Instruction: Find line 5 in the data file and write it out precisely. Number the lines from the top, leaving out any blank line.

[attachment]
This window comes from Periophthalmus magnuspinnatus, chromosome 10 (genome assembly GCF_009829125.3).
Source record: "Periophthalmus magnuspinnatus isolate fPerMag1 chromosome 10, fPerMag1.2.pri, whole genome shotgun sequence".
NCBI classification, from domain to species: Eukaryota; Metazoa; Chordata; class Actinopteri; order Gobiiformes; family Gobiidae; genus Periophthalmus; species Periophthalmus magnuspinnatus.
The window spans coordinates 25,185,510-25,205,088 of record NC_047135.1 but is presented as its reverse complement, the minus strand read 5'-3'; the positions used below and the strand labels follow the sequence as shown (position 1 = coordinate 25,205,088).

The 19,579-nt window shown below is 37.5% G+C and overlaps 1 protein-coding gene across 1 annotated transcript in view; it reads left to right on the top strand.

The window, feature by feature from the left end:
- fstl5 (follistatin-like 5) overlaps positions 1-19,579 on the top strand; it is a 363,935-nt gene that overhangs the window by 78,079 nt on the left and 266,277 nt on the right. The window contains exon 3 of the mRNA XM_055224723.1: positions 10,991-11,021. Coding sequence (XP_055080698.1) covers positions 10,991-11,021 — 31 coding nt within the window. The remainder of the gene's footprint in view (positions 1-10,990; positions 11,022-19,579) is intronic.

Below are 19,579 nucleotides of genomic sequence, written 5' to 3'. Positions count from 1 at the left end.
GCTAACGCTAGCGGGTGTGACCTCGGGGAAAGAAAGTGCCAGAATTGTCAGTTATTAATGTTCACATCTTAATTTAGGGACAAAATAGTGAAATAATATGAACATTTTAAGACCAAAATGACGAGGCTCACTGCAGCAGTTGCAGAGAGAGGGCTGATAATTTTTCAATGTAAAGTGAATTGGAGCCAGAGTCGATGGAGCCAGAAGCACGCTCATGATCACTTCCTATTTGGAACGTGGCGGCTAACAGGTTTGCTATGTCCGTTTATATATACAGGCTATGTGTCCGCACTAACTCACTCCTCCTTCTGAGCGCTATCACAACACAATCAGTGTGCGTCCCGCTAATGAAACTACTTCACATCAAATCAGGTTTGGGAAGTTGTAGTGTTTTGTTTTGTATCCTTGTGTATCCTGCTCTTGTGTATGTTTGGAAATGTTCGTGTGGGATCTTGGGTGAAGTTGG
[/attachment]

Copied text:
The 19,579-nt window shown below is 37.5% G+C and overlaps 1 protein-coding gene across 1 annotated transcript in view; it reads left to right on the top strand.